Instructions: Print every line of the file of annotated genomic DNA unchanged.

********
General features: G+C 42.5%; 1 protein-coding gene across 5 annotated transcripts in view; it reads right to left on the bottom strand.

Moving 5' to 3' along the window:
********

General features: G+C 42.5%; 1 protein-coding gene across 5 annotated transcripts in view; it reads right to left on the bottom strand.

Moving 5' to 3' along the window: